Even though a patient may be suffering from delusions or having false assumptions, they must be respected. It is an effective tool for a therapist to help the patient recognize their strengths as well as weaknesses. It is up to the therapist to listen intently to what the patient is saying and search for underlying meanings. But a therapist must also encourage the patient to listen because by listening and not "jumping the gun", they can all learn better strategies to overcome obstacles and make better decisions.

Addressing the Issues That Are Important to You

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When a therapist doesn't pay attention to your words and nonverbal communications, they decide for themselves what problems you need to address. For example, if you come into their office with the smell of smoke on your clothes and hair, they might assume you're there to stop smoking. Yet, you may already have a viable plan for that and what you need to talk to them about is something totally different. When a therapist listens to you first without making assumptions, they can help you with the problem you actually need help solving.

Identifying Problems You Don't See

Many people go into therapy with only a vague idea that something's wrong. A therapist who doesn't listen may make guesses, but they'll probably be wrong most of the time. When you work with a therapist who engages with you, they might identify the true source of your uneasiness. Often, it's what you don't say, as well as what you do say, that shows what is bothering you. A therapist who interacts with you on a deep level can see problems you might not.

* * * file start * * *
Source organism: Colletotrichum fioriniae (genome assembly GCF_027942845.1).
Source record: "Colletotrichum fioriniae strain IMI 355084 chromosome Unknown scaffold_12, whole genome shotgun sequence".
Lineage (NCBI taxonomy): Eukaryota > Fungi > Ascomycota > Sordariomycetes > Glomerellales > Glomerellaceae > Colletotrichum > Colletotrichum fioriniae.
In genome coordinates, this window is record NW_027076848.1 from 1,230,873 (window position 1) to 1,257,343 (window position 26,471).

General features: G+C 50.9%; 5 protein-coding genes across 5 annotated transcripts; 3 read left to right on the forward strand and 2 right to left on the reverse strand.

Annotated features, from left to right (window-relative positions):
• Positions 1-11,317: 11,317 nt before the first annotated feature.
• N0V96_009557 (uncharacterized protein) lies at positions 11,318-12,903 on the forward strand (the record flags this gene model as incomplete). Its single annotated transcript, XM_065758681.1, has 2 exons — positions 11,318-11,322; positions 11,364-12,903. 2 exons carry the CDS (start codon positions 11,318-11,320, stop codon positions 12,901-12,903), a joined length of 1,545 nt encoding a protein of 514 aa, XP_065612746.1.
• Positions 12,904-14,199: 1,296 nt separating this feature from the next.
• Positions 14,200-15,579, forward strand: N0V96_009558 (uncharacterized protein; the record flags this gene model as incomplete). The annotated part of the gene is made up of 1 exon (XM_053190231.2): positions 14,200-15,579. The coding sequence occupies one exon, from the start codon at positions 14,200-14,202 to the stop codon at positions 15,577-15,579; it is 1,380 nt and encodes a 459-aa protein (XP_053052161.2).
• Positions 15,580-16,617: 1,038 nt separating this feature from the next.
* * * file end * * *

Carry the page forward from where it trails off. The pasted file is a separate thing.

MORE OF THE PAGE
Avoiding Lectures

Typically, therapists who are stuck in their own little world resort to lecturing. Rather than a healthy give-and-take, they take complete charge of the sessions. They lecture you without even understanding what you need to hear. A therapist who listens rarely lectures at all, because they know that their job is to guide you in finding your own answers.

Finding Solutions That Are Suited to You

A therapist who listens to you gets to know you in a way, that one who doesn't never will. So, rather than giving you a cookie-cutter solution, they help you find solutions that work for your unique personality and situation.


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The Most Effective Psychotherapists Are Those Who Are There to Listen to You

Psychotherapists have a unique profession in that they are paid to listen and uncover underlying reasons for patients' suffering mentally or emotionally. They are paid to help their patients find solutions to cope with their conditions or to recommend ways to accept treatment. These conditions could be health-related and life-threatening, such as cancer, alcoholism/liver disease, drug addiction, ALS, HIV/Aids, etc. The conditions could also be a mental illness, such as schizophrenia, bipolar disorder, psychotic disorders, dissociative identity disorder, or major depression.

Why did your therapist choose to spend their time counseling others? Was it perhaps a money motive or an unhealthy need to control other people? While you probably won't know the answers to these questions immediately, you'll probably be able to discern them as time goes by. The most effective therapists may need to earn a living and may like being a leader, but their first and most important motive will be to listen to the people that come to see them and help them find solutions to the problems that bother them.